The cost for an emergency room visit for an average chainsaw injury is a bit more than $20,000. Recovery time stretches about four weeks. Oh, and look forward to the special day when the doctor pulls more than a 100 stitches on average, from your inner thigh.
The most expensive chaps I found are $90.00. A bottle of water and 10 minutes of rest costs nothing.
Most injuries from chainsaws are to the hands and fingers, to the knees, legs and ankles. But one study also counted 139 amputations and 983 head injuries between 2009 and 2013.
Ninety-five percent of injuries are to guys -- because we know how to do everything.
Eighty-percent of all chainsaw injuries are lacerations, made by fast moving, oiled, dirty chains.
The cutting chain of a saw at full throttle rips across wood at 5,000 feet per minute, or 83 feet per second. More than 600 cutting teeth pass by a single point in one second. Raked across an unprotected leg, the damage caused in one second (the time it takes to say "600 cutting teeth") is sickeningly catastrophic.
"They are tremendously powerful tools," said Charlie Hoffman, a certified arborist out of Trevor, Wis. "But unfortunately, chainsaws are treated with the same respect as a household power drill." He added, "Statistically, you're not going to die [from a chainsaw accident]. But you are going to be maimed."
Mark Chisholm urged patience. He is a third-generation, certified arborist, a member of chainsaw manufacturer Team STIHL and a competitive tree-climbing champion.
"First thing," he said, "look up." Branches dangling up in the trees are called "widow makers." They drop to the ground without warning. Widow makers kill.
Second, look for power lines. If a power line is not still attached to the house or barn, where is it? Live wires kill.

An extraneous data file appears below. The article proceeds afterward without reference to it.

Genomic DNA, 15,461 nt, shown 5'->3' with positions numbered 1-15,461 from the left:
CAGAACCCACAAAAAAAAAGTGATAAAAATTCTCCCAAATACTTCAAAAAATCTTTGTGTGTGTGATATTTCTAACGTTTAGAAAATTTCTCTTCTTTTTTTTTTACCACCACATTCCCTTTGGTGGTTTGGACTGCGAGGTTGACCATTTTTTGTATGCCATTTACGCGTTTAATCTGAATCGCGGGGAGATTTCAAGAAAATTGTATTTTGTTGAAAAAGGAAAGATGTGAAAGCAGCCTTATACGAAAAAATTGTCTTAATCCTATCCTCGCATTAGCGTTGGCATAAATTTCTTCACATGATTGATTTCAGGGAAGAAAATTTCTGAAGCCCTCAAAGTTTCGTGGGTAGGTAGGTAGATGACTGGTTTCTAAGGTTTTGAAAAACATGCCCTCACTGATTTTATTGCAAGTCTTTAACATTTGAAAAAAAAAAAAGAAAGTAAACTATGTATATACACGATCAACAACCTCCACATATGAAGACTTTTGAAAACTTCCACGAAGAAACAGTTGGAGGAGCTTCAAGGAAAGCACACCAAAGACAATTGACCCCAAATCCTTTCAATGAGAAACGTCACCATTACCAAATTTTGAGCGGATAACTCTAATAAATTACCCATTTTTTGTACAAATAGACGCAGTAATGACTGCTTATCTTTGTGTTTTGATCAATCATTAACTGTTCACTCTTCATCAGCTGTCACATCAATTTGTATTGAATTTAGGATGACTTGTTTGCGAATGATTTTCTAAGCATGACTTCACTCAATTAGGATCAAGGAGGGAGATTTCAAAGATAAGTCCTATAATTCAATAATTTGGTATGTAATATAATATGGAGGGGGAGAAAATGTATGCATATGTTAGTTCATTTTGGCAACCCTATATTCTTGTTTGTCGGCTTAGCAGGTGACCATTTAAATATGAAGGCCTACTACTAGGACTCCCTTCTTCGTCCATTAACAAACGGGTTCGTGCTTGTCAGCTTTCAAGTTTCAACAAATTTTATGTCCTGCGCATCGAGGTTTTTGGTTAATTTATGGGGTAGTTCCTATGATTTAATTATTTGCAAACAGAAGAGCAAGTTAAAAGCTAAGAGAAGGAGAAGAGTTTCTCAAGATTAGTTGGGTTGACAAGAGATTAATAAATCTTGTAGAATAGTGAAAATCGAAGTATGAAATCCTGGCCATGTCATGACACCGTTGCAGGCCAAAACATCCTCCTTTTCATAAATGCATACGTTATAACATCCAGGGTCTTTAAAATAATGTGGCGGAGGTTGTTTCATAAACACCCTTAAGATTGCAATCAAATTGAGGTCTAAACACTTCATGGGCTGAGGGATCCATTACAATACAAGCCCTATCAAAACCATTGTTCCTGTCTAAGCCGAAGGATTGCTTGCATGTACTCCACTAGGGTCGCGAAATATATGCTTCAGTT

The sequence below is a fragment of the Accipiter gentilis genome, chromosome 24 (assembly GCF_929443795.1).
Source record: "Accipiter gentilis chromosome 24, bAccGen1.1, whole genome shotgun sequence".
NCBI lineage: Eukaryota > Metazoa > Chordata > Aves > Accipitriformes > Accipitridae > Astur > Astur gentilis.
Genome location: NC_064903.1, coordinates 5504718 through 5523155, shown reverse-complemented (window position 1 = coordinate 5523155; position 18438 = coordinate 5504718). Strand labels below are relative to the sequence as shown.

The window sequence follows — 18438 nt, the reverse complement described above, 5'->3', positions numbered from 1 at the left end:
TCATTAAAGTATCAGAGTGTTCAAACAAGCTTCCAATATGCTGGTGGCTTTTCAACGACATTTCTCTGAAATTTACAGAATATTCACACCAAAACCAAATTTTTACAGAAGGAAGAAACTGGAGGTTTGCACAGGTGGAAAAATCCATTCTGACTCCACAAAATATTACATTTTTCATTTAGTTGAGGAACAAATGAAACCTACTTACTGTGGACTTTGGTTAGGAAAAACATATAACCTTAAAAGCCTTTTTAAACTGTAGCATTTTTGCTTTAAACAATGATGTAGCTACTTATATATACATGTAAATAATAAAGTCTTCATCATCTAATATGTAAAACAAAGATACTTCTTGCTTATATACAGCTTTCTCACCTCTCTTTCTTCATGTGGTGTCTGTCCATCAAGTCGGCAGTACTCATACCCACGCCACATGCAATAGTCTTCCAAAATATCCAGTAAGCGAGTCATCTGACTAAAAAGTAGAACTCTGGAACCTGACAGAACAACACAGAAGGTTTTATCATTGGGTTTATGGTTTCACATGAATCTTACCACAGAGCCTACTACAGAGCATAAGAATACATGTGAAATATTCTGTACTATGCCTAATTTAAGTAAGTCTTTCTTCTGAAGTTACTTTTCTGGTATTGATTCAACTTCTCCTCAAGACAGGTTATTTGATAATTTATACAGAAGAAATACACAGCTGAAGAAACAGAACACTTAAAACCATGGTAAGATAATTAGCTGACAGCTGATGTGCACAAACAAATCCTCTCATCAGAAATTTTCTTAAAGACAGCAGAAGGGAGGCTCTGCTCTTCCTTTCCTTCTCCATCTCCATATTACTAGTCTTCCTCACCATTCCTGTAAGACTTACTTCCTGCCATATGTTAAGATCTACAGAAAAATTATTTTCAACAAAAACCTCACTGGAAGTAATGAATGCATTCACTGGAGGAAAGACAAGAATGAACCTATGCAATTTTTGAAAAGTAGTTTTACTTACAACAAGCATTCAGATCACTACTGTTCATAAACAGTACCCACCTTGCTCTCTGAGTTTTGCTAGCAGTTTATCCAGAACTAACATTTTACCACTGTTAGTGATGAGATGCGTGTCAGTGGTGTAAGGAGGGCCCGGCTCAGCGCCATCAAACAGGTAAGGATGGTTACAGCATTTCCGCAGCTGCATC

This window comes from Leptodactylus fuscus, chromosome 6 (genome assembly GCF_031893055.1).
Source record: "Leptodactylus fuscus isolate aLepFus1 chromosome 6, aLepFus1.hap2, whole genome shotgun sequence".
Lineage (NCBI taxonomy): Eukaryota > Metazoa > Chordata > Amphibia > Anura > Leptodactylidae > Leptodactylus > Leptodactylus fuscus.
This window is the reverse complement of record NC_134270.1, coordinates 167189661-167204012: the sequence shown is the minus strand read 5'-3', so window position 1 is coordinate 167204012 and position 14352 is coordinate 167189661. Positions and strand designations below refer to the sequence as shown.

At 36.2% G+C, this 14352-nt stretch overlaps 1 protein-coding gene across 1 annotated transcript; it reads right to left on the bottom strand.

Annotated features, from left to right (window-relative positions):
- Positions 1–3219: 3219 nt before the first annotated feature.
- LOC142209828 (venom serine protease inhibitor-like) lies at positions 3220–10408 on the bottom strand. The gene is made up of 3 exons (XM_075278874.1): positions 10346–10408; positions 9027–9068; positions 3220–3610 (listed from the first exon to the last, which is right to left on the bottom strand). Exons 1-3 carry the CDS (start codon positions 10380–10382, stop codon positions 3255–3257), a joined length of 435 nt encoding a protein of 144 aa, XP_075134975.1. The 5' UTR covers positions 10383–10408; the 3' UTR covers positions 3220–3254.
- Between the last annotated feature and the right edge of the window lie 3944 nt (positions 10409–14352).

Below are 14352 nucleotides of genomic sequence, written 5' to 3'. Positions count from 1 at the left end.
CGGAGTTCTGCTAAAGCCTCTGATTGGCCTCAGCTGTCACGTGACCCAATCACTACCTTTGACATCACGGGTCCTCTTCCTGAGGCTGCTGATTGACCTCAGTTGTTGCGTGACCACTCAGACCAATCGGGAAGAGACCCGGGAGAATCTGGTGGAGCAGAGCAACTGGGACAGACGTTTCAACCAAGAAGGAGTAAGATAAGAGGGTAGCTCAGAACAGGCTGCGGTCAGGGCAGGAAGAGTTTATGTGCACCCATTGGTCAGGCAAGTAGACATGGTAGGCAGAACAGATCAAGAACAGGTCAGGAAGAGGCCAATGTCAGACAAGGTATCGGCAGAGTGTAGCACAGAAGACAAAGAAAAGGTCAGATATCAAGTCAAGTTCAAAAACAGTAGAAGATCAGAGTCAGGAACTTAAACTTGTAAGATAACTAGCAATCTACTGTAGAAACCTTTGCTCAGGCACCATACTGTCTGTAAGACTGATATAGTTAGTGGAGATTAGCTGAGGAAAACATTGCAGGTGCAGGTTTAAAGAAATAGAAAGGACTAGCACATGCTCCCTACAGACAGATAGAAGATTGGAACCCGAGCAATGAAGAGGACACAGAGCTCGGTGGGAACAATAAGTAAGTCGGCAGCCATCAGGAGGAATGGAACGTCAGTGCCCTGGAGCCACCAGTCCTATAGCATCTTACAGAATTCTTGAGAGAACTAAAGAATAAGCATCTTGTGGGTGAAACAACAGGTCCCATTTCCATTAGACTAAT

Third, work from ground level. Better to lift trees from a house by a capable skid steer loader or a tractor with forks or grapples. Falls kill.
Fourth, ladders are a very bad idea. Consider: You cut a branch, it swings down as if on a hinge, knocking the ladder from beneath you, and now you're falling backward with a running chainsaw in your hand.
Cut slowly. Relieve the pressure in branches, slowly. Root balls are dangerous. If the chainsaw operator cuts through a trunk too close to the ball, the remaining trunk section and root ball can suddenly sit upright. Look for nails, spikes, sections of fence or other metal in the tree before cutting.
Never cut above your shoulder. Always cut with two hands. Never cut without two routes of escape, both at a 45-degree back angle to the work.
Be aware always of kickback, or the rapid, upward motion of the saw toward the operator's face. It accounts for a third of all chainsaw injuries. Hitting an obstruction with the top quarter of the running chainsaw or with the nose of the saw are two causes of kickbacks.
If you can spend a few minutes looking over some material on chainsaw safety go to: www.forestapps.com, run by my friend Tim Ard.
Also, we've produced a series of chainsaw and tree cutting videos with Tim. Find them at:
And, wear helmets, gloves and chaps.
As any sawyer knows: Chaps look cool.